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Tim Lincecum is coming back

Can you believe he’s just 33?

Texas Rangers v Los Angeles Angels of Anaheim Photo by Sean M. Haffey/Getty Images

He tried long hair, he tried short hair. He even tried facial hair.

Nothing seemed to work. At one time, he was MLB’s best pitcher, leading baseball in fWAR from 2008 to 2009. He was an opposing hitter’s nightmare, with a fastball velocity that approached 100 mph.

Tim Lincecum was all of this and more. He was a two-time Cy Young award winner, a four-time All-Star, a workhorse that threw over 215 innings in four straight seasons.

But he quickly flamed out.

After a superb 2011 season in which he posted a 2.74 ERA with 220 strikeouts, Lincecum began his hard fall. A 5.18 ERA in 2012 remains his career high (min. 100 innings), but the strikeouts stopped coming as his fastball quickly lost its signature velocity. Lincecum went from being a future Hall of Famer to a “what could have been” in the matter of a few years.

What makes his story one of the most confusing is the why. Why did Tim Lincecum lose his incredible talent, and why so fast? It wasn’t injuries, at least at first; Lincecum threw 150+ innings in each of the three years after his last All-Star appearance. It didn’t seem like it was age; Lincecum was 28 during that 5.18-ERA season, still plenty young to still pitch well and throw hard. Maybe it was just that Lincecum never learned how to pitch.

According to Brooks Baseball, Lincecum’s maximum four-seam fastball velocity dropped nearly 3 mph from 2011 to 2012, from up at 97.1 to down to 94.8. His average fastball velocity also saw a near-2 mph fall, too.

Lincecum had always relied on being a pitcher that could blow a fastball by the hitter; even during his Cy Young-winning 2008, his 9.1 percent walk rate was half a percentage point higher than the league-average 8.1 mark for starting pitchers. It didn’t matter then, though, as Lincecum’s bat-missing ability more than made up for it.

As the strikeouts fell, the walks went up. His walk rate ballooned all the way up to 10.9 percent in 2012, and never fell below 9.0 percent in the years since.

(The weirdest thing, though, is that Lincecum threw both of his two career no-hitters after he was in the midst of his “decline,” in 2013 and 2014. He truly gave us a blast from the past in those two starts. They were fun to watch.)

Today, I nearly fell out of my chair when I read that Lincecum is still just 33 years old. Lincecum was so good, so fast that he was just 27 years old with all four All-Star appearances and both Cy Youngs already under his belt.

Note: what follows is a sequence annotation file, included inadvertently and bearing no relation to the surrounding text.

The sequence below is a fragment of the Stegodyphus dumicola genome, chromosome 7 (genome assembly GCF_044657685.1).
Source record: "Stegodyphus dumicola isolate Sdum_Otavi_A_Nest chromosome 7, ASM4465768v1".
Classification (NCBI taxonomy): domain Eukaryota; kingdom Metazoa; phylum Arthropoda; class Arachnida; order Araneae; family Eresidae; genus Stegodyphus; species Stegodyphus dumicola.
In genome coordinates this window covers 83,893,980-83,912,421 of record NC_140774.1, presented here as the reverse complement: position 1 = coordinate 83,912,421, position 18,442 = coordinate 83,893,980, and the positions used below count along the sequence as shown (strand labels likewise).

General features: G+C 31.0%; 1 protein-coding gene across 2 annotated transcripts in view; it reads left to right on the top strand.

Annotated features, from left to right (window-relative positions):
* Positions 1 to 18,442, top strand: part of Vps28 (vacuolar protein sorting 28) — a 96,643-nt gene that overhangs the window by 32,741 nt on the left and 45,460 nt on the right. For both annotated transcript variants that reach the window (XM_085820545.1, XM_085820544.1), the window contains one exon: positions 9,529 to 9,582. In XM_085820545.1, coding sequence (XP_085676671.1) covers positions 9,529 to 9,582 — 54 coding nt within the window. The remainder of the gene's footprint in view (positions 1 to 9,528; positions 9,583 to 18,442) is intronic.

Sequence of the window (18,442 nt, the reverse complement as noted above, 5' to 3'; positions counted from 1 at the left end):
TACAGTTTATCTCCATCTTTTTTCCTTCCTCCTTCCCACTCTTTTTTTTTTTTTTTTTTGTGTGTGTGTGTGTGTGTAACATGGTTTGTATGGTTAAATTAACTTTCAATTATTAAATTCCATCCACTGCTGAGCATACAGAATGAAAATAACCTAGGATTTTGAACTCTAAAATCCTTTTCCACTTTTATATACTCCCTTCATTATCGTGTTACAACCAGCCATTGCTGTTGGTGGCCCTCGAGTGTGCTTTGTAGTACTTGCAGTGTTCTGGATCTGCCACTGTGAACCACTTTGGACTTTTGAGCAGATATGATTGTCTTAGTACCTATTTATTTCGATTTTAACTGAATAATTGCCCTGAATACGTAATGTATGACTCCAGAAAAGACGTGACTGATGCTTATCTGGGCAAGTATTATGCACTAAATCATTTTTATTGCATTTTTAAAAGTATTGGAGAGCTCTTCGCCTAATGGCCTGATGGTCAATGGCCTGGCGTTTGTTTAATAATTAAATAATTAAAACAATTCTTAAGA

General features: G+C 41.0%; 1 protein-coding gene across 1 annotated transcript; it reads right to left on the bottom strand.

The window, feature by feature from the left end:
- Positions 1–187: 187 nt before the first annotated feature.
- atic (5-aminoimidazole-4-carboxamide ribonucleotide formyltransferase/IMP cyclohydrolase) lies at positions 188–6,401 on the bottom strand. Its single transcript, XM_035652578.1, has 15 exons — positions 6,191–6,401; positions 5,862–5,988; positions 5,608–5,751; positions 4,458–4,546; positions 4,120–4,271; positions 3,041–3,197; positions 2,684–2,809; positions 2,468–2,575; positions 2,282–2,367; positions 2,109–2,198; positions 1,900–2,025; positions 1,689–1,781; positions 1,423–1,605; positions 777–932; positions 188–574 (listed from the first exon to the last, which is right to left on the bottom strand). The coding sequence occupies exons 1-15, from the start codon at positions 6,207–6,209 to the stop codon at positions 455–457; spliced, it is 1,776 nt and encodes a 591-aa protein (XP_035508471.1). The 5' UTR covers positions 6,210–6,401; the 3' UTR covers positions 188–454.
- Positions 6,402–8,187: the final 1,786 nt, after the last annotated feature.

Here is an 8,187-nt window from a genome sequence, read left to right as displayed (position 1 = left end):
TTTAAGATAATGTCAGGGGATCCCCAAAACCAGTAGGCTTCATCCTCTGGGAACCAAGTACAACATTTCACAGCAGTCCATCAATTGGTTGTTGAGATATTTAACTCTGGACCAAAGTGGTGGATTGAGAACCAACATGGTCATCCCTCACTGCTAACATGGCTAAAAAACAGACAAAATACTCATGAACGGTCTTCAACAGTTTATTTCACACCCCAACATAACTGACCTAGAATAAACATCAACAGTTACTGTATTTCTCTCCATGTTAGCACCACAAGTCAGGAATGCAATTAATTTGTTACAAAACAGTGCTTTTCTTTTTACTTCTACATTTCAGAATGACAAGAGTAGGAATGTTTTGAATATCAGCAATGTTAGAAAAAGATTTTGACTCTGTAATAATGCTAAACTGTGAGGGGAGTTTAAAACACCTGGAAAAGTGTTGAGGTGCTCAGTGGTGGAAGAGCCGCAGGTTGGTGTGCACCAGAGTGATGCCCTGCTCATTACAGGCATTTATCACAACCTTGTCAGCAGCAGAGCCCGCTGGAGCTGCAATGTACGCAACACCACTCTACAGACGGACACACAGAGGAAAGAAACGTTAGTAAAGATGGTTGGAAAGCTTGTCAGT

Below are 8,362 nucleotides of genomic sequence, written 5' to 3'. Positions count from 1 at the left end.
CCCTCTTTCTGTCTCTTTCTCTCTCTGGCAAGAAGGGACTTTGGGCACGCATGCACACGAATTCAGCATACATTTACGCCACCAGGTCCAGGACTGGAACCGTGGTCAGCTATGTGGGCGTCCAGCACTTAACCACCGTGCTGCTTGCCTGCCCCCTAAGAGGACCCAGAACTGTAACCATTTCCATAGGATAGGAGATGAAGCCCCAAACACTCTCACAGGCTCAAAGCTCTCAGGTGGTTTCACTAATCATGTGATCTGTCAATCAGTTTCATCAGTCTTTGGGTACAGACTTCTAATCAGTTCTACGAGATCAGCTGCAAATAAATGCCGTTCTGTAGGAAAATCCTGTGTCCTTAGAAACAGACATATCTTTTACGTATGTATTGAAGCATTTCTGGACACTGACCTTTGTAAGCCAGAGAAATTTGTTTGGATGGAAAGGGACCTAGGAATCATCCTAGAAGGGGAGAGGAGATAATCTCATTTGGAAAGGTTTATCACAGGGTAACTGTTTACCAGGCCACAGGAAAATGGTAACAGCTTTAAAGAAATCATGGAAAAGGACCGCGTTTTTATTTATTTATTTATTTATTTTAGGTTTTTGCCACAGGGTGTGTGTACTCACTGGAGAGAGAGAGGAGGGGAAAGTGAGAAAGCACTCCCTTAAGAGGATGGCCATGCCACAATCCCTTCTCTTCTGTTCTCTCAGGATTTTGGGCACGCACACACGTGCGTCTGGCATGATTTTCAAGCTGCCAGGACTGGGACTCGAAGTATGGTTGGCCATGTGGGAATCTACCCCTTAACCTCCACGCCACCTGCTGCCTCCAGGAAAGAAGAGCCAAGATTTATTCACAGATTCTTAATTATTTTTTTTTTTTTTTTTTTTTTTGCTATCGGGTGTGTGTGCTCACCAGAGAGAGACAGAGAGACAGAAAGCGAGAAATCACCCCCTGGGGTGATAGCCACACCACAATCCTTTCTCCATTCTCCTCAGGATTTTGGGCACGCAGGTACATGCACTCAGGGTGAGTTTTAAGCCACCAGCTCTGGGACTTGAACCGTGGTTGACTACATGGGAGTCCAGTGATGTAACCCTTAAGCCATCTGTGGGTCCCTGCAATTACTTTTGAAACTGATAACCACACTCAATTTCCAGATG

At age 32, Lincecum threw what some thought was his last pitch in the Major Leagues. He was trying to make a comeback with the Angels, but a 9.16 ERA and a 32-23 strikeout-to-walk ratio probably was not going to cut it.

After sitting out the entire 2017 season, Lincecum is back, working out at Driveline Baseball, a data-driven baseball training program based in Seattle, WA that focuses on the development of velocity and command for pitchers of all ages. Driveline has a reputation of helping pitchers add velocity, and it appears that they are trying to do the same with Lincecum for his comeback attempt.

He appears motivated, at least so far:

Lincecum has never been huge. Really, he’s been quite skinny and lanky for most of his career, listed at 5-11 and 170 lbs. Now, though, he’s big, and if that picture tells you anything, he’s serious about pitching (and pitching well) in 2018.

Until we see velocity numbers, I’m not going to get excited. It’s hard to expect Lincecum to go back out there and throw 95+ mph again. But if Driveline’s past has told us anything, it’s that he will be a better pitcher next year than he was last year. And that’s a really cool thought.

In an offseason in which Giancarlo Stanton has switched teams, a Japanese Babe Ruth has come to the United States and Adrian Gonzalez and Matt Kemp were both traded in a salary dump (again), it only makes sense that Tim Lincecum would be joining them in the baseball headlines.

He’s just 33, and boy, he looks like he’s in the best shape of his life.

That’s not even an exaggeration.

Devan Fink is a Featured Writer at Beyond The Box Score. You can follow him on Twitter @DevanFink.